The Boy With the Bird in His Chest by Emme Lund

Young boy Owen Tanner is just that – a boy. Though he has never met anyone else who has a chatty little lady bird in their chest, he is entirely used to his chirppy friend, Gail. Medical professionals call him a Terror. When Owen’s mom sees Gail between her son’s ribs, she knows she must hide him and his bird from the misunderstanding world. Feeling stuck and confined, Owen spends more than a decade in hiding and secret with Gail. Perhaps that’s what drives him to dive into a risky trip into the outdoors where he meets a forest fire, causing his life to overturn and change forever. Owen must flee home and hide in the open eye with his uncle and cousin on the upper west coast. Despite the upending, Owen finds friends amid family, of finally being able to share Gail with others and finally, feel accepted as a person and an alleged Terror. There’s also the tribulations of life and young love, heartbreak and true joy. This was such a different and touching novel that made me feel both afraid, understanding of being isolated, and the spark of life breaking the lines and fully living a life not quite the norm.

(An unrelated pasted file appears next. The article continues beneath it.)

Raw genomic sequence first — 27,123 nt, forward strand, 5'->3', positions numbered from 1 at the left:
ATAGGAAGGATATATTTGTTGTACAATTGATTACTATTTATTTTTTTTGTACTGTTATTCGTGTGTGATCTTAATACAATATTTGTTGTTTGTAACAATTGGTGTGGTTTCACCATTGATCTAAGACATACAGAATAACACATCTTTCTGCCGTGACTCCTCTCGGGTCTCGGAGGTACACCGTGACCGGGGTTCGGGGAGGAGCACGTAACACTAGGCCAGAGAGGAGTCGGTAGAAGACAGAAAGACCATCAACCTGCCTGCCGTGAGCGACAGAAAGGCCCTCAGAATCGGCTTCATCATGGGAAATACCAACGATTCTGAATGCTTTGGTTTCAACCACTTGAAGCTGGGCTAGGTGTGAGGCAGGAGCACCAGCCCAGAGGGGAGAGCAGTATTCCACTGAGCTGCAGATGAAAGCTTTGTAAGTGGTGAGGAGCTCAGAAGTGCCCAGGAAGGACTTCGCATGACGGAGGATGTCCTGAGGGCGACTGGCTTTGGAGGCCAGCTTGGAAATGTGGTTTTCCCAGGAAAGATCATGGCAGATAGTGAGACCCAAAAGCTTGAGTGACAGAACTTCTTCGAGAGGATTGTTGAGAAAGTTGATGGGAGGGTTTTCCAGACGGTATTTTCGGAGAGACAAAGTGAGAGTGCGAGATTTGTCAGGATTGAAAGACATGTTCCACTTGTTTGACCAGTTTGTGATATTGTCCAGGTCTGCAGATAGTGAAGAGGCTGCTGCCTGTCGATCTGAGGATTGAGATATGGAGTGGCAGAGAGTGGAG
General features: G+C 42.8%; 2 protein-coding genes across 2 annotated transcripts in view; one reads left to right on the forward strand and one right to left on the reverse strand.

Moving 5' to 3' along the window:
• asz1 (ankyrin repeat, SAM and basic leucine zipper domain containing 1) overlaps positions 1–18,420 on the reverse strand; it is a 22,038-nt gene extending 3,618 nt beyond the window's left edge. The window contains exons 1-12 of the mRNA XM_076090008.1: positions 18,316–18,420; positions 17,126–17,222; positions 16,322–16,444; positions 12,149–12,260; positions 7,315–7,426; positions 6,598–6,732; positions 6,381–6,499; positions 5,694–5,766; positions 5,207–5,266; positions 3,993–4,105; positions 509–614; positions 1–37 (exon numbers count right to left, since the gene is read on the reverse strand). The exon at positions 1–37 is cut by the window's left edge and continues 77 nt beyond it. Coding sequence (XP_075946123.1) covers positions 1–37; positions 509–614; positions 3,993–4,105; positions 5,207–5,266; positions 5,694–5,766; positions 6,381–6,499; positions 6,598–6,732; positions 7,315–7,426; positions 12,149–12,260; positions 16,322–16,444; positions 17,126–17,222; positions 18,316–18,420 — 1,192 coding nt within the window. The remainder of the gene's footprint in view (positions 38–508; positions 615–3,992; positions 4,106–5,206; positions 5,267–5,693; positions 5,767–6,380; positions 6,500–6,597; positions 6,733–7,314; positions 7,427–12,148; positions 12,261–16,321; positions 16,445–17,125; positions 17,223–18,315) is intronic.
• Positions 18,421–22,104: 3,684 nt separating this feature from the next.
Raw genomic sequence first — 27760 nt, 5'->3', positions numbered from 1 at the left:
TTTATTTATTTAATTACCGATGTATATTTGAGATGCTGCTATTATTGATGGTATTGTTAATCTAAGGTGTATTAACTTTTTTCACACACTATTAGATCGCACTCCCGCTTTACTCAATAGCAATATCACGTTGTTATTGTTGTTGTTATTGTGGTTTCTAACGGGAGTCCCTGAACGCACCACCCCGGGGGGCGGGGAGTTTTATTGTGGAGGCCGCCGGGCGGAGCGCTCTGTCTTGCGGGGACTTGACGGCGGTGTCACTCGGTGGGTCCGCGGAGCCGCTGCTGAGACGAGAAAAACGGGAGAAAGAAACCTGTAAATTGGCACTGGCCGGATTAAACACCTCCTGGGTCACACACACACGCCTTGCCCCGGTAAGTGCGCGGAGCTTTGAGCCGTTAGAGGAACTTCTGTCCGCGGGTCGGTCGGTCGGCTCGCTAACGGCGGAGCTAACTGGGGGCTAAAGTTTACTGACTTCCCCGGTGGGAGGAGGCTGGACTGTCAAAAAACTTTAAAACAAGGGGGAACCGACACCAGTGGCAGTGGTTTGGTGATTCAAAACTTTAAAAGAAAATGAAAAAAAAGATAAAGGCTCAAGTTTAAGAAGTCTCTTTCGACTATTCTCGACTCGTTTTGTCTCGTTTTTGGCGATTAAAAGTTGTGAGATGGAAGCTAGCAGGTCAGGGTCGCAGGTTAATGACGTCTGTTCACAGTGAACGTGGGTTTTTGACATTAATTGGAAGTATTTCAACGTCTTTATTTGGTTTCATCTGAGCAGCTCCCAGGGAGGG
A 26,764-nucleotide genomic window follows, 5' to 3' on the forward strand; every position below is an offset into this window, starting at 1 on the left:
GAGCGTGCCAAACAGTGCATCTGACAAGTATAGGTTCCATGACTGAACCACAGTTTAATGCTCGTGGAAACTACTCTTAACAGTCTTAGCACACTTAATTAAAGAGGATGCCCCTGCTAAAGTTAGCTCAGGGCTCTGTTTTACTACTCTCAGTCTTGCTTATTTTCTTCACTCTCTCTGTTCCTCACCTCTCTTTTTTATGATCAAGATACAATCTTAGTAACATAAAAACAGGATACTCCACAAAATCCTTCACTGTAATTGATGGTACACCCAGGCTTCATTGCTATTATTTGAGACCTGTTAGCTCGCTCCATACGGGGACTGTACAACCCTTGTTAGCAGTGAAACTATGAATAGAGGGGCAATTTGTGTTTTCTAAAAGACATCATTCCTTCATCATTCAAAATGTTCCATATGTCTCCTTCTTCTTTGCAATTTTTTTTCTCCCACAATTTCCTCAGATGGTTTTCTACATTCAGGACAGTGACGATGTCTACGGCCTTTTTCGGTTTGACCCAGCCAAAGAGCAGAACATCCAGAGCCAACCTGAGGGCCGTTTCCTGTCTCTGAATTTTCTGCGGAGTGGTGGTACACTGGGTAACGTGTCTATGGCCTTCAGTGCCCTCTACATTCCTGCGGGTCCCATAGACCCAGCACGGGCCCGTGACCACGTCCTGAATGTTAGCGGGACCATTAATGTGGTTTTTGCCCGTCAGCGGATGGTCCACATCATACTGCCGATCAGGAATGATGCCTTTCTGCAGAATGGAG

Happy Reading!

A.M. Peaslee


 (All images courtesy of



  1. Hey! That's Blue! Also, I just saved ALL these titles in Scribd. I can't wait for The Boy with the Bird in His Chest!

  2. Thanks for these recommendations. Definitely checking out THE ORPHAN OF SALT WINDS..